Thomas PALAZZO, etc., et al., appellants, v. HARTFORD INSURANCE COMPANY OF the MIDWEST, et al., respondents, et al., defendant.
In an action for a judgment declaring that the defendant Hartford Insurance Company of the Midwest is obligated to indemnify the defendant Richard J. Corio in this action, and to recover damages for personal injuries, etc., the plaintiffs appeal from (1) an order of the Supreme Court, Kings County (Schmidt, J.), dated August 30, 2002, which granted that branch of the motion of the defendant Hartford Insurance Company of the Midwest which was for summary judgment declaring that it is not obligated to defend and indemnify defendant Richard J. Corio in this action, and, in effect, denied their cross motion for summary judgment declaring that the defendant Hartford Insurance Company of the Midwest is obligated to indemnify the defendant Richard J. Corio in this action, and (2) a judgment of the same court (Schneier, J.), entered March 19, 2003, which, upon a jury verdict after a trial on the issue of liability, is in favor of the defendant Richard J. Corio and against them.
ORDERED that the order is affirmed; and it is further,
ORDERED that the judgment is affirmed; and it is further,
ORDERED that one bill of costs is awarded to the respondents.
“It is well settled that whether a person is a ‘resident’ of an insured's ‘household’ requires something more than temporary or physical presence and requires at least some degree of permanence and intention to remain” (Lindner v. Wilkerson, 2 A.D.3d 500, 501, 769 N.Y.S.2d 551; see Appell v. State Farm Ins. Co., 292 A.D.2d 407, 739 N.Y.S.2d 182; Matter of New York Cent. Mut. Fire Ins. Co. v. Bonilla, 269 A.D.2d 599, 704 N.Y.S.2d 819; New York Cent. Mut. Fire Ins. Co. v. Kowalski, 195 A.D.2d 940, 941, 600 N.Y.S.2d 977). In opposition to the prima facie case for summary judgment established by the respondent Hartford Insurance Company of the Midwest (hereinafter Hartford), the plaintiffs failed to present any facts sufficient to raise a triable issue as to whether the defendant Richard J. Corio was a resident of his grandparents' household at the time of the accident (see Lindner v. Wilkerson, supra ). Contrary to the plaintiffs' contentions, an erroneous statement of a claims representative employed by Hartford that Corio was an insured under the insurance policy of their insured, Corio's grandparents, did not raise an issue of fact as to Corio's residence, and could not create coverage where none existed (see generally Coburn v. Aetna Cas. & Sur. Co., 212 A.D.2d 752, 754, 623 N.Y.S.2d 599; Zappone v. Home Ins. Co., 55 N.Y.2d 131, 138, 447 N.Y.S.2d 911, 432 N.E.2d 783).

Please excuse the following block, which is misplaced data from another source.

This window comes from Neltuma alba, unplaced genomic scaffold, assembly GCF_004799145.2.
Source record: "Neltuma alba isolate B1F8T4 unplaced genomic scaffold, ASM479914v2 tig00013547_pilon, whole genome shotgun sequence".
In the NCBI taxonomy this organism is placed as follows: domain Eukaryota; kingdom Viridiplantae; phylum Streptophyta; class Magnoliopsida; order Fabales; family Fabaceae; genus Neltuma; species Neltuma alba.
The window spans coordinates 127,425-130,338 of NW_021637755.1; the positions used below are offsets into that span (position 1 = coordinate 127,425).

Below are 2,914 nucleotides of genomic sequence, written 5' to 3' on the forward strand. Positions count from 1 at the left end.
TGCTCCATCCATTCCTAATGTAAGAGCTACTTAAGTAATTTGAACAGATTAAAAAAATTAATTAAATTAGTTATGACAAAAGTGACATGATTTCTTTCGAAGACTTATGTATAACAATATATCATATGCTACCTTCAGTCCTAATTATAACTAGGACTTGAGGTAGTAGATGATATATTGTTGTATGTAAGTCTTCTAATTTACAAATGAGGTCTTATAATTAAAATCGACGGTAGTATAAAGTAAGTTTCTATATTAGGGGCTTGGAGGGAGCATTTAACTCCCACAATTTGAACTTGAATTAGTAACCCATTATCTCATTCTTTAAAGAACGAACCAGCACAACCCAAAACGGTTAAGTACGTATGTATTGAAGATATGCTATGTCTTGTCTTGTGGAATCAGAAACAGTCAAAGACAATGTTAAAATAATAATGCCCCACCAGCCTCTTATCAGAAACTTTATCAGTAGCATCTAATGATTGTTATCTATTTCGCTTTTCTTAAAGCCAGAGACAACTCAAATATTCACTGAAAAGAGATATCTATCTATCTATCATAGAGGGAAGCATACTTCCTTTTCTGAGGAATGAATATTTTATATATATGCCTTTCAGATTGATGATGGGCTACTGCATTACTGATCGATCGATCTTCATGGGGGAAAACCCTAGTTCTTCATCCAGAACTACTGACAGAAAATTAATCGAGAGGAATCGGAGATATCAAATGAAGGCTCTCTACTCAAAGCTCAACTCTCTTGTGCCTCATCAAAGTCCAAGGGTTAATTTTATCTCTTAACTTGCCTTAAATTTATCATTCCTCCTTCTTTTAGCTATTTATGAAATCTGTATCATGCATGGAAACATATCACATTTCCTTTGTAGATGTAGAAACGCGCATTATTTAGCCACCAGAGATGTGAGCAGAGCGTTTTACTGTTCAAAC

Although the Supreme Court erred in refusing to instruct the jury that the injured infant plaintiff should be held to the standard of care of a reasonably prudent child, this error does not warrant reversal since the jury found Corio free from any negligence and did not reach the question of the injured infant plaintiff's negligence (see Weingarten v. Landesman, 137 A.D.2d 520, 524 N.Y.S.2d 263).
The Supreme Court properly denied the plaintiffs' request for a jury charge consistent with Noseworthy v. City of New York, 298 N.Y. 76, 80 N.E.2d 744. Despite the injured infant plaintiff's alleged amnesia, he successfully answered every question posed to him on direct examination, including numerous questions about the events leading up to the accident, and an eyewitness for the plaintiffs also testified regarding those events. The plaintiffs also failed to show that there were any factual events about which the injured infant plaintiff could have testified which would have been relevant to the issue of liability other than those about which both he and the eyewitness testified (see Feltus v. Staten Is. Univ. Hosp., 285 A.D.2d 445, 446, 726 N.Y.S.2d 727).